Checking email in the classroom, in the 90s

Checking email in the classroom, in the 90s; Very often email attachments were saved on a floppy disk to be able to distribute work to students

Table 2: Email drawbacks
1. An email message even important can be misused, as it can be posted to multiple users (Sallis and Kassabova, 2000, p. 45), (Friedman and Currall, 2003, p. 1338)
2. It may generate information in excess, not always relevant for many users (Sallis and Kassabova, 2000, p. 45), (Willis, 2001, p. 4)
3. When using email, people tend “to neglect grammar, spelling, and ‘good vocabulary’, and write text with incomplete sentences or use shorthand script” (Sallis and Kassabova, 2000, p. 45)
4. As a favourite communication tool for many people worldwide, email may de-personalise communication and may lead to lessening personal contacts (Sallis and Kassabova, 2000, p. 45)
5. It may be a threat to user privacy, because it can be used to monitor individuals (Sallis and Kassabova, 2000, p. 45); discussing confidential information is not always secure with email communication (Willis, 2001, p. 4)
6. Email lacks social context and non-verbal cues; it may generate cultural misunderstanding (Willis, 2001, p. 4); “The electronic message necessarily eliminates many cultural and social markers that people utilise in their everyday interaction with others” (Stacey et al., 1996, p. 297)
7. Writing email text requires more time than talking. It also requires efforts from the sender side to decode the message, but “the amount of the linguistic output is considerably reduced” (Newlands et al., 2003 p. 327)
8. Email is context deficient: there is no simple way to determine that the sender of an email is the person who claims to be (Willis, 2001, p. 4)
9. An email cannot be easily recalled once it is sent out (Willis, 2001, p. 10)
10. The response speed may lead to poor expression which makes the message difficult to understand (Willis, 2001, p. 10)

From the perspective of using email and other online tools in excess, Morahan-Martin and Schumacher (2003) draw the attention to a complex phenomenon of loneliness which has been associated with increased Internet use. Their study reveals that lonely individuals operate with the email to look for emotional support on the Net and furthermore to “modulate negative moods” (2003, p. 659), because their social behaviour was consistently developed online. Krug supports their argument, when discussing issues in relation to communication technologies and cultures in a nowadays world. He claims that: “people are arguably more isolated, more depressed, and more alienated in direct proportion to the amount of their life that they shift from spending with real people to spending with television, the Internet, the radio” (2005, p. 22).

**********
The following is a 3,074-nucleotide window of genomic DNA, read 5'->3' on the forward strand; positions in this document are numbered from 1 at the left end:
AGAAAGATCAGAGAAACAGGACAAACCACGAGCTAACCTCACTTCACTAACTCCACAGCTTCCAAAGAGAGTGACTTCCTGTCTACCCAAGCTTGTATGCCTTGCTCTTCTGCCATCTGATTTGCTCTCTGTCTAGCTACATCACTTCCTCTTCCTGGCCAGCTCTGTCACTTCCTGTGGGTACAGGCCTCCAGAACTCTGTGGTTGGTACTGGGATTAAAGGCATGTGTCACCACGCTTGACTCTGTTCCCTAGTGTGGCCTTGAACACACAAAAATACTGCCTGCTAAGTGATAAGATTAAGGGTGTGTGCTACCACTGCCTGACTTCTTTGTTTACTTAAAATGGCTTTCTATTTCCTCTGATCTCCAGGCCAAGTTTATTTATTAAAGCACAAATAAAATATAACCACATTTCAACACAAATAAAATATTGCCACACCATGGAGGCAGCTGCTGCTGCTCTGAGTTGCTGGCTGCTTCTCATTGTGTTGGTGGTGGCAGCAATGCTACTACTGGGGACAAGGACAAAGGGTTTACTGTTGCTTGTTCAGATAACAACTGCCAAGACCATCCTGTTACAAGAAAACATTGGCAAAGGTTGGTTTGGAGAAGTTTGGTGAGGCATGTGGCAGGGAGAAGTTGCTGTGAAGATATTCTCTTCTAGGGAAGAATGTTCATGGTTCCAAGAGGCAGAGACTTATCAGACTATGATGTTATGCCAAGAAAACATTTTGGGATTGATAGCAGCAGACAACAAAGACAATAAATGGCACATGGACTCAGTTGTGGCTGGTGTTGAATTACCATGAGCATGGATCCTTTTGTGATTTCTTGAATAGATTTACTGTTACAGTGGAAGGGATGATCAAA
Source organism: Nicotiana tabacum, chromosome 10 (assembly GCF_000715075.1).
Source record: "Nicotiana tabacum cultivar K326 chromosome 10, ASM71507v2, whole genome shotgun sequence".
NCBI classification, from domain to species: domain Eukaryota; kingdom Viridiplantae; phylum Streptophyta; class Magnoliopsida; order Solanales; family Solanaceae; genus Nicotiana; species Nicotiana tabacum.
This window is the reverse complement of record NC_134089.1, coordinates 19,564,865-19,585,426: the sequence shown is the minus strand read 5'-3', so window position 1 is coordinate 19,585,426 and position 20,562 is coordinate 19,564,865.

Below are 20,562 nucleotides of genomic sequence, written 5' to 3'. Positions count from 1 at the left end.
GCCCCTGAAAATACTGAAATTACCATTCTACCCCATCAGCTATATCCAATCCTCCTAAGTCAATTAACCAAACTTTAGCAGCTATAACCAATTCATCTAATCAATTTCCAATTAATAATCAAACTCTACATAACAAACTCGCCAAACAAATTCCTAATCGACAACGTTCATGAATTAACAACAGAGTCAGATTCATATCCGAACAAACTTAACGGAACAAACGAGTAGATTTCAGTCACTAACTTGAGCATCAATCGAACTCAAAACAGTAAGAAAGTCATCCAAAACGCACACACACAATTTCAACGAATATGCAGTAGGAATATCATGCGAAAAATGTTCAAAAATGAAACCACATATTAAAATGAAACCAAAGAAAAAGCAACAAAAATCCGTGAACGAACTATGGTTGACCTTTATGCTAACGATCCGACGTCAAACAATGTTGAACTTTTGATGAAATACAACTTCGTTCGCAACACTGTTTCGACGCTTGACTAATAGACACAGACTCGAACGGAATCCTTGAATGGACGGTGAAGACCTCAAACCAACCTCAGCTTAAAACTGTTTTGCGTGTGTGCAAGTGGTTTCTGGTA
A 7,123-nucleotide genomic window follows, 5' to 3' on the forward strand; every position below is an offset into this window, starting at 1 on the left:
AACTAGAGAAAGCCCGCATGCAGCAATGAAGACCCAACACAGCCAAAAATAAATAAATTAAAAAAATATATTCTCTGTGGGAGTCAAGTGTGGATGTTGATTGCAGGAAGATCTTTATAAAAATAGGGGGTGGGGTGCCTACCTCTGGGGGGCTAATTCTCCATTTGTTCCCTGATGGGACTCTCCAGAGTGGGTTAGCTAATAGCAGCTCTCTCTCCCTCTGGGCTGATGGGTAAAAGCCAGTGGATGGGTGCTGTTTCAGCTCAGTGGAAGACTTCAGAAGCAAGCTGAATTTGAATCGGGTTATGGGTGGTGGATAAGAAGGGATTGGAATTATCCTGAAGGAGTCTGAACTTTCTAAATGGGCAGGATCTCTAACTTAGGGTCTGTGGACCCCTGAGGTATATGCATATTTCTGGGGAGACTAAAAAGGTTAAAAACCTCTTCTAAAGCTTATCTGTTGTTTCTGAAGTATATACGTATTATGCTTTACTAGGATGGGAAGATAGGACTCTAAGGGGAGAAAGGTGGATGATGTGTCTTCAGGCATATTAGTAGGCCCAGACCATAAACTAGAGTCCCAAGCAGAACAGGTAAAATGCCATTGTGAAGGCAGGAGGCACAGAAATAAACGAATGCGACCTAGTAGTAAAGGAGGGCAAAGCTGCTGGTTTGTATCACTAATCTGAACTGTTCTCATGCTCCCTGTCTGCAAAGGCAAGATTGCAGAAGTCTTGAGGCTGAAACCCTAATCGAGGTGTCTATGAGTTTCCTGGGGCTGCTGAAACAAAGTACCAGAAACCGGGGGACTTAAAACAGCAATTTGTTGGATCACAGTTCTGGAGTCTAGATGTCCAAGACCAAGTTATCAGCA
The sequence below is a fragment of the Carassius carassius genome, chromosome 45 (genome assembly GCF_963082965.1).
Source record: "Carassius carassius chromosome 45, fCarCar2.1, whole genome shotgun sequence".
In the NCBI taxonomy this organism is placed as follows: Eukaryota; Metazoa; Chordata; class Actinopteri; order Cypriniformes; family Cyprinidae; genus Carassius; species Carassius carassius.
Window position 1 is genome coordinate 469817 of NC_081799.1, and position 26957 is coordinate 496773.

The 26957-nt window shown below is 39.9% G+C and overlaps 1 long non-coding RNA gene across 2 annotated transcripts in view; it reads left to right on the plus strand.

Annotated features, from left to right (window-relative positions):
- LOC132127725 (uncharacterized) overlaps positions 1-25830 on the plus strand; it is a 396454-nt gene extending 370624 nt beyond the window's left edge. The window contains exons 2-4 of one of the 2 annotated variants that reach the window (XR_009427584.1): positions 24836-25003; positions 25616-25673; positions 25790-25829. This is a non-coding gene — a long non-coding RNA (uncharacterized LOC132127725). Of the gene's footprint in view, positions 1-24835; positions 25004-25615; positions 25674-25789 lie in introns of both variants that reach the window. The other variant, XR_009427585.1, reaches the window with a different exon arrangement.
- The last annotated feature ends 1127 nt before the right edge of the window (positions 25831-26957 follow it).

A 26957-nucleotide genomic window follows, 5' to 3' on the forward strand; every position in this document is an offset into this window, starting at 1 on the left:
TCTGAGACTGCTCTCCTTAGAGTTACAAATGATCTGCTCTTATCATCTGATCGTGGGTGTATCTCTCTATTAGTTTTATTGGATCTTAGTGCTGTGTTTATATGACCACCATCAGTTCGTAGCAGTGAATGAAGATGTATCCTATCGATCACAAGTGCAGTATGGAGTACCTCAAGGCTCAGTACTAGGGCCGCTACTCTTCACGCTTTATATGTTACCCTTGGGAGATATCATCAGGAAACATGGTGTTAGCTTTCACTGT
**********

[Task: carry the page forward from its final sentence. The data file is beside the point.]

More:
Running a workshop on Intercultural Learning, in Rome, 2005

Running a workshop on Intercultural Learning, in Rome, 2005

In the context of intercultural email projects, the lack of face-to-face contacts could be minimised by combining online collaboration and face-to-face meetings. Gragert suggests this in an article, having as starting point a report published by the Carnegie Mellon University, in 1998, about the depression caused by the purposeless use of the Internet. Gragert argues (1999, online) that the power of the Internet should rely on its human potential to serve connecting people to communicate, otherwise it is useless or misused if it stores only virtual content:

“Our experience linking students and teachers around the world during the past ten years demonstrates that a combination of meaningful online collaboration and physical meetings enhances learning, creates a positive attitude toward education, and raises levels of self-esteem”.

Despite all drawbacks of the email (see Table 2), educationalists value its benefits. This explains why it has been successfully introduced in education to enrich the curriculum, develop innovative teaching methods and serve daily communication needs.


Edwards, K., et al. (2005), “What can email discourse and dynamics tell us about content creation?”, in Proceedings of the III International Conference on Communication and Reality, Digital Utopia in the Media: from discourses to facts. A Balance, Barcelona, May 20-21 2005

Friedman S. and Currall, (2003), “Conflict escalation: Dispute exacerbating elements of e-mail communication”, in Human Relations, Vol. 56, No. 11, Sage Publications, London

Gragert E., (1999), The Internet Potential for an Education of Hope, online, [accessed March 2014]

Krug S. (2000) Don’t Make Me Think! A common sense approach to Web usability, New Riders

Liaw M-L. and Johnson R.J., (2001), “E-mail writing as a cross-cultural learning experience”, in System, Vol. 29, pp.235-251, Elsevier Science Ltd.

McGee L., (2000), “Communication channels used by technical writers throughout the documentation process”, Technical Communication, February 2000, vol. 47, no. 1, pp. 35-50

Morahan-Martin J. and Schumacher Ph., (2003), “Loneliness and social uses of the Internet”, in Computers in Human Behavior, Vol. 19, pp. 659-671, Elsevier Ltd.

Newlands et al., (2003) “Adapting Communicative Strategies to Computer-Mediated Communication: An Analysis of Task Performance and Dialogue Structure”, in Applied Cognitive Psychology, Vol. 17, Wiley InterScience

Paccagnella L., (1997), “Getting the seat of your pants dirty: Strategies for ethno-graphic research on virtual communities” in Journal of Computer-Mediated Communication, Vol. 1, Issue 3

Sallis Ph. and Kassabova D., (2000), “Computer-mediated communication: experiments with e-mail readability”, in Information Science, Vol. 123, pp. 43-53, Elsevier Science Inc.

Stacey D. et al., (1996), “The New Distance Learning: Students, Teachers, and Text in Cross-Cultural Electronic Communication”, in Computer and Composition, Vol. 13, pp. 293-302

Willis D., (2001), Computer Mediated Communication: the power of email as a driver for changing the communication paradigm, Leeds Metropolitan University, United Kingdom